Disaster Relief or Just A Disaster?

As hurricane season nears its zenith, its time to take a gander at the rise and fall of the department of the federal government with which two groups of Americans have a long-standing love-hate relationship—those who have an up close and personal relationship with the agency and those of us for whom this agency is a bell-weather of how well America comes to the rescue of its beleaguered citizens in emergencies.
The agency is FEMA and a short romp through its ups and downs couldn’t come at a better time as we face the fall-out from Harvey and Irma. Listed below are several quotes emanating from various natural disasters in which FEMA was involved. Can you answer the question which follow the quotes?  How would you grade FEMA’s performance on these occasions?

  1. ⇒“The sorriest bunch of jackasses I’ve ever known” Who said it? After which disaster? When?
  2. ⇒“FEMA could screw up a two-car parade.” Who said it? After which disaster? When?

  1. ⇒“Where the hell is the cavalry on this one… For God’s sake where are they?” What happened here? What was the hold-up? When?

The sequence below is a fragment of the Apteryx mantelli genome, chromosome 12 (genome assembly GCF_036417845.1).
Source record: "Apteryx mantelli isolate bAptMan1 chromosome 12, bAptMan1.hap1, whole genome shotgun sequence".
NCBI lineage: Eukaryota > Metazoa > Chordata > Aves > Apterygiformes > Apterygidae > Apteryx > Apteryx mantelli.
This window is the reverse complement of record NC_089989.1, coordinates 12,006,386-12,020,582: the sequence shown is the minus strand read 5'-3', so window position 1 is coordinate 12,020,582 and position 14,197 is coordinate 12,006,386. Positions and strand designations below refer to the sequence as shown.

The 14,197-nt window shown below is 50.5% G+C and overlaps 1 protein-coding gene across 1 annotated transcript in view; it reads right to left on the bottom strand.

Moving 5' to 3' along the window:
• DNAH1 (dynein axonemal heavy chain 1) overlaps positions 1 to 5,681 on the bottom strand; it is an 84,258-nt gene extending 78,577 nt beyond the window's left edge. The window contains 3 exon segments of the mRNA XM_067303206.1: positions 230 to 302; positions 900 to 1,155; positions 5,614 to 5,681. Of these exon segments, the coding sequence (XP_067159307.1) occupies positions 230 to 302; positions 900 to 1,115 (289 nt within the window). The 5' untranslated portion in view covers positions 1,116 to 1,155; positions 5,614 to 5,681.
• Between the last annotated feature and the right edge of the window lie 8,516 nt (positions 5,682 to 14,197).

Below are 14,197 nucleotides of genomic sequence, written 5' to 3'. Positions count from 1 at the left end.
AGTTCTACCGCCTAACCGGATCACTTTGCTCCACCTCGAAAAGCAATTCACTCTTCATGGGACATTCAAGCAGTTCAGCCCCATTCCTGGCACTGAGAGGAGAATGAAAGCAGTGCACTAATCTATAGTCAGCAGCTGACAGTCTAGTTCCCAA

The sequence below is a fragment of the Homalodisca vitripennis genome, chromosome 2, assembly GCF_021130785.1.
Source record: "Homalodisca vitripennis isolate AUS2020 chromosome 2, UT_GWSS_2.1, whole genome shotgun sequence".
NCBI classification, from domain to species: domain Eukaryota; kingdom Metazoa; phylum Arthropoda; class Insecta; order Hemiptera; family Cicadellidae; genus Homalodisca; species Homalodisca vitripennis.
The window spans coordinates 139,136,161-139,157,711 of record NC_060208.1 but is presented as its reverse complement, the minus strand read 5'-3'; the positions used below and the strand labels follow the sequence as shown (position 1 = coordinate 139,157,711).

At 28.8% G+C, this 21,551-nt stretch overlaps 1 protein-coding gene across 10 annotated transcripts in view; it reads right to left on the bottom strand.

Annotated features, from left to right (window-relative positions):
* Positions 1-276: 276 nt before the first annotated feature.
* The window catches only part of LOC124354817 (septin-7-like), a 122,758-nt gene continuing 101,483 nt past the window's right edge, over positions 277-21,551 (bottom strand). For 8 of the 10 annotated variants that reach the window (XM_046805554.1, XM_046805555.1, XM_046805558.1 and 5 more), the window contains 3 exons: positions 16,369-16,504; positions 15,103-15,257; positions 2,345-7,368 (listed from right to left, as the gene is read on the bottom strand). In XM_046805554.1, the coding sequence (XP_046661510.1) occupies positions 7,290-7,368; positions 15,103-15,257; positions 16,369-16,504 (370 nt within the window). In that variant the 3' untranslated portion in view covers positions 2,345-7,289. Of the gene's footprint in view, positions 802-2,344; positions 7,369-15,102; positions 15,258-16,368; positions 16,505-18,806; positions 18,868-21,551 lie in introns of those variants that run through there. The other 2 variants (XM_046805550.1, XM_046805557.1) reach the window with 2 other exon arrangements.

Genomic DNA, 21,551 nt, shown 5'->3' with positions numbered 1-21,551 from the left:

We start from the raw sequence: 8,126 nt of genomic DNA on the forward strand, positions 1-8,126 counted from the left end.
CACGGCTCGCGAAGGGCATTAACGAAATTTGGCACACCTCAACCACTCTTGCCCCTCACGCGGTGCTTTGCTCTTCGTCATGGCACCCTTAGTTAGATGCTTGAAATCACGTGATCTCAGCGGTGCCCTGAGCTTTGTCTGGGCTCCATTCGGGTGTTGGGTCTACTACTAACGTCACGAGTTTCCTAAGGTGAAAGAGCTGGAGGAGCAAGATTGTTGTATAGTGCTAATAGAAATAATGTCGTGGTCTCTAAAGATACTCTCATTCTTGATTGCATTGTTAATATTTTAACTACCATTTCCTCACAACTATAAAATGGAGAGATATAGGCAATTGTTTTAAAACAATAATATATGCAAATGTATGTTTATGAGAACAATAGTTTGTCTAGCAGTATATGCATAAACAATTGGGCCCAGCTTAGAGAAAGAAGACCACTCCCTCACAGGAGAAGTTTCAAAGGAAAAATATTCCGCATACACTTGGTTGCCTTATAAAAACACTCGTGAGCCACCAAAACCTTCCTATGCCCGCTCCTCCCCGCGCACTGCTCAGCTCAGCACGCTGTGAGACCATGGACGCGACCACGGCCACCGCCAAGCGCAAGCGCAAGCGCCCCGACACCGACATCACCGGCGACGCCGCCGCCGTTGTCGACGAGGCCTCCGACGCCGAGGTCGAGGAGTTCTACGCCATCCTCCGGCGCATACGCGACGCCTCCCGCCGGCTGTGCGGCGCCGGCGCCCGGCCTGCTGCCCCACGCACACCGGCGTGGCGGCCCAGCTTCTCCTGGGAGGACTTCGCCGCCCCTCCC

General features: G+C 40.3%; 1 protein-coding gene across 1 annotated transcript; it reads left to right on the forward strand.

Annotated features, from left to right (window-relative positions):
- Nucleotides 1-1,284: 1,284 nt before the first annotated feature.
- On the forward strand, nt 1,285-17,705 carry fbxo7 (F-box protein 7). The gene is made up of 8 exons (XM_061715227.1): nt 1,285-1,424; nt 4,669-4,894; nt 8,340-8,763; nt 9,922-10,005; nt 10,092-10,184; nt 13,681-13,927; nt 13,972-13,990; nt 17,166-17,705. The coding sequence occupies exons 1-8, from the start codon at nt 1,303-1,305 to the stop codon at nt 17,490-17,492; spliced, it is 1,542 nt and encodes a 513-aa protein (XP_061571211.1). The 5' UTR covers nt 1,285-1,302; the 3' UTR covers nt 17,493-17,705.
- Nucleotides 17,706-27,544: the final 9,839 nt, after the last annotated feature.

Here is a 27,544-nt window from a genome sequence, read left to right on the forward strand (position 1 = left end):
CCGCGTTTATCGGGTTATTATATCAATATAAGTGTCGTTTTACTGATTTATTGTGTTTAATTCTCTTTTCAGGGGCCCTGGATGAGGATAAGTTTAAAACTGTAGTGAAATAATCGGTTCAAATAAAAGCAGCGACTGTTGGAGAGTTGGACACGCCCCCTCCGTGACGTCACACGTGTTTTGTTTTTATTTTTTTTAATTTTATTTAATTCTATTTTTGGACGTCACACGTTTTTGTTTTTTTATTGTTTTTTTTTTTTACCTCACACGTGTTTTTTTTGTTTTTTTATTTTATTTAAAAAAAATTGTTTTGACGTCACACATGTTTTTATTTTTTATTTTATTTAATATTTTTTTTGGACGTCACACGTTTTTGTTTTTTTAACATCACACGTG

1. ⇒“Turkey farm” Which agency had that nickname? When? Why? 
  1. ⇒“He was a cowboy but with no cattle” Who was that said about? Who said it? Which disaster?



  1. ⇒“South Carolina Senator Fritz Hollings referring to FEMA’s non-performance after his state was hammered by Hurricane Hugo in 1988. 
  2. ⇒“San Francisco Representative Norman Mineta’s description of FEMA’s competence after it screwed up its response to the Loma Prieta earthquake in San Francisco on 10/17/ 1989. 
  3. ⇒“In 1992 after Hurricane Andrew roared into Florida, FEMA waited 3 long days to provide aid on the grounds that Florida officials had not filled out the correct paperwork. Dade County’s Head of Emergency Preparedness, at the end of his rope, uttered those words at a press conference when it was clear that no help from FEMA was forthcoming. 
  4. ⇒“FEMA’s response to 2005 Hurricane Katrina was considered a high-water mark in governmental incompetence. It became FEMA’s nickname among government bureaucrats in other agencies. 
  5. General Russell Honore who was forced to bring troops into New Orleans to undertake rescue and recovery operations after FEMA’s stumbling, bumbling performance. Gen. Honore was describing the woefully unprepared FEMA chief, Michael Brown. Brown a one-time horse breeder with no emergency management experience, was the target of an enraged public over the inability of FEMA to help the residents of New Orleans. He was hounded out of office 10 days after President George W. Bush praised him in a never-to-be-forgotten sound bite — “Brownie, you’re doing a heckuva job” 

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